New biomarkers of infection in transplanted patients help to improve their prognosis

29 de August de 2017

Studies developed at the University Hospital Marqués de Valdecilla help to detect early infection in these patients.

Despite the significant progress made in recent years, lung transplantation is a solid organ transplant that has the shortest life expectancy. In part this fact is due to complications that occur in the first postoperative days of the transplant. Infection and primary graft dysfunction are the most common and devastating complications; Two entities with very similar presentation forms and sometimes difficult to differentiate, but which have different treatment forms. In the case of infections, an early diagnosis and treatment are essential to achieve a satisfactory evolution and resolution.

The University Hospital Marqués de Valdecilla is currently one of the referents of our country in lung transplantation as shown by the fact that it has been among the Hospitals that more patients have transplanted in the last years and with better results. For this, the multidisciplinary work in which specialists from different areas collaborate, among them specialists in Pneumology, Thoracic Surgery and Intensive Medicine, is essential.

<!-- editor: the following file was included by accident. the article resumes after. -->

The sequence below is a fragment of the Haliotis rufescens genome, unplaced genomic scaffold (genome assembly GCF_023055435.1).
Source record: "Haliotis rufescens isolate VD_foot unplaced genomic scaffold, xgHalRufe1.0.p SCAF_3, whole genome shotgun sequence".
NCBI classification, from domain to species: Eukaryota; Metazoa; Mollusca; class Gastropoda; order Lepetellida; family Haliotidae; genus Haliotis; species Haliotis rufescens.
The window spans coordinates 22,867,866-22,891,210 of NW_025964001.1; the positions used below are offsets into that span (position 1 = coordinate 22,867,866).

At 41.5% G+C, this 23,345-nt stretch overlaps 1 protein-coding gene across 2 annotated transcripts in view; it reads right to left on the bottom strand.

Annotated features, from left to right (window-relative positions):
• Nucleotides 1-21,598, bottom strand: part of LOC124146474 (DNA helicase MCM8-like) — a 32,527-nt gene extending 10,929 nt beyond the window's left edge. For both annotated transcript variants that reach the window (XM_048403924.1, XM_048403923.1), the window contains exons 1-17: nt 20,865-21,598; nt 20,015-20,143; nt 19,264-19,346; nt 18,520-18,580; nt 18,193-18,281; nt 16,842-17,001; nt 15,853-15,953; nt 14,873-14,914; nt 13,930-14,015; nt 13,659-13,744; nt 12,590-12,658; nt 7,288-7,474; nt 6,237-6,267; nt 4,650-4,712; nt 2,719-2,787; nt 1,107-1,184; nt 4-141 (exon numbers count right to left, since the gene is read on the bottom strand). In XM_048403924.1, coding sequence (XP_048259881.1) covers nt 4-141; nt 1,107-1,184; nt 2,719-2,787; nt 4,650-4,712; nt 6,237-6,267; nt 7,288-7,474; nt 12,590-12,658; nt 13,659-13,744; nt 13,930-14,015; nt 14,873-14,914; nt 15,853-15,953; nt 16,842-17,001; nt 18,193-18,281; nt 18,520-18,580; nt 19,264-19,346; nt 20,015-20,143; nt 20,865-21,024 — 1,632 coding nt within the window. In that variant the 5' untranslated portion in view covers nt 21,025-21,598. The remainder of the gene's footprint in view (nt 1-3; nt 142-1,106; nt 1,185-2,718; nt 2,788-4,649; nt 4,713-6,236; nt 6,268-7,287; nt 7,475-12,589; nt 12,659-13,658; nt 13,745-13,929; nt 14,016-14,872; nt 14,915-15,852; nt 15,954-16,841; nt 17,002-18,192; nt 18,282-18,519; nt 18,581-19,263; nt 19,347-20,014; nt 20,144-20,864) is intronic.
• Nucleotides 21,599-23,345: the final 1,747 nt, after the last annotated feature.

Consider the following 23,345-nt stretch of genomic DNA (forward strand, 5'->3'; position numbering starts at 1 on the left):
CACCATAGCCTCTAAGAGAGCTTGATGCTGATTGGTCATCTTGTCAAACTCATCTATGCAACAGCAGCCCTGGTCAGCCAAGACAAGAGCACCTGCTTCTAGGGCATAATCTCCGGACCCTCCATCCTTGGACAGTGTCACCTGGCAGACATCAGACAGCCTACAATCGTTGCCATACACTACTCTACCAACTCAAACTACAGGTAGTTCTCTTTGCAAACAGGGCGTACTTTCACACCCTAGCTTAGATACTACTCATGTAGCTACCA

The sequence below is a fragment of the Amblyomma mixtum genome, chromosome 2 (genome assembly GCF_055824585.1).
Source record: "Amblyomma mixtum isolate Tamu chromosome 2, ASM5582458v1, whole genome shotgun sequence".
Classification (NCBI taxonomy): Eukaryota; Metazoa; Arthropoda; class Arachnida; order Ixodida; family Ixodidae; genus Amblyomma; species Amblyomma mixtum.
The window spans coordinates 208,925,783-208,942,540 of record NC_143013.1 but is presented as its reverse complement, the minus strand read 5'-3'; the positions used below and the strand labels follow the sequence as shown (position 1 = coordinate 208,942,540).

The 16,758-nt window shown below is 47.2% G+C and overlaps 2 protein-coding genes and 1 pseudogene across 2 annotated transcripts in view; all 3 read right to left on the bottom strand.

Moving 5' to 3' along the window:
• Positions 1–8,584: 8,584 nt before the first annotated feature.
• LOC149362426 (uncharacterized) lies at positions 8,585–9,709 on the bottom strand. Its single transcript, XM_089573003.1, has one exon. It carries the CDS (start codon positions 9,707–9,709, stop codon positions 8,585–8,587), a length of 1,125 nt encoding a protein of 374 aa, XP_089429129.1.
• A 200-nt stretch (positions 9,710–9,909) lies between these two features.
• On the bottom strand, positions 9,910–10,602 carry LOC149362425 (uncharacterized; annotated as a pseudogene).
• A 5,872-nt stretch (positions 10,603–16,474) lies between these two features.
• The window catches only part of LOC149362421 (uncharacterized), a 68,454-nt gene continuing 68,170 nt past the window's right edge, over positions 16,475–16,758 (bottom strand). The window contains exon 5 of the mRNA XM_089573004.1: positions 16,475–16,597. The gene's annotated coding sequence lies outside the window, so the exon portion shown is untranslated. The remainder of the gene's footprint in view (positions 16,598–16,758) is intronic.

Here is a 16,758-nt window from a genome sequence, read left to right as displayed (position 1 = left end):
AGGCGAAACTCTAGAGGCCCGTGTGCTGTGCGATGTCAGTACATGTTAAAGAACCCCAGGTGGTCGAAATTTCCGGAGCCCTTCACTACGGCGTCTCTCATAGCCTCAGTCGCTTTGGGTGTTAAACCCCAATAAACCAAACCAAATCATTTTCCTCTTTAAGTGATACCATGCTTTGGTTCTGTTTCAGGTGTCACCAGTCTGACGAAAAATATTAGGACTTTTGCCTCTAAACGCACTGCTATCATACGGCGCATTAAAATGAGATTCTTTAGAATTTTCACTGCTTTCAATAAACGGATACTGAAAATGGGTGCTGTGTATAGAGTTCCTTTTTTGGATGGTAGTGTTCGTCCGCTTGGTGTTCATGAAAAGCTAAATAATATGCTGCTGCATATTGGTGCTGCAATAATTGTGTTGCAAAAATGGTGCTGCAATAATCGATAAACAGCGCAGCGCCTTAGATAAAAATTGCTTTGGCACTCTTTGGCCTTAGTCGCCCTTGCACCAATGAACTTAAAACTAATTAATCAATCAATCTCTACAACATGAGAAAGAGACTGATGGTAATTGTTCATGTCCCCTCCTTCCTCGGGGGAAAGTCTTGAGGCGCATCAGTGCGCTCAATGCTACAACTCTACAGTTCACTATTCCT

In this field, the Intensive Care Service of the Hospital Universitario Marqués de Valdecilla has recently published a study that brings important knowledge in this regard. The work, in which all hospitals that perform lung transplantation in our country have participated, has evaluated the usefulness of blood markers in the early detection of infections and in the differentiation of these with other entities. The results, which have been published in the prestigious journal Plos One of free access, show the usefulness of procalcitonin (a protein present in the blood) as a method to diagnose the existence of an infectious process in the immediate postoperative period of lung transplantation . The quantification of this protein could help to select those patients who are developing an infection, optimizing its treatment and controlling the infectious process in very early stages before it affects the patient's prognosis.

The work has been directed by Dr. Borja Suberviola, physician of the Intensive Care Service of the HUMV. The Valdecilla Hospital Intensive Care Unit has extensive experience in the care and treatment of patients with lung transplantation. Thus, it takes more than 20 years to attend the immediate postoperative period. Dr. Suberviola belongs to the group of Epidemiology and pathogenic mechanisms of infectious diseases of the Research Institute ( IDIVAL ) and carries out his research work in the field of Infection in the critical patient.

Reference: 1: Suberviola B, Rellan L, Riera J, Iranzo R, Garcia Campos A, Robles JC, Vicente R, Miñambres E, Santibanez M. Role of biomarkers in early infectious complications after lung transplantation. PLoS One. 2017 Jul 13;12(7):e0180202.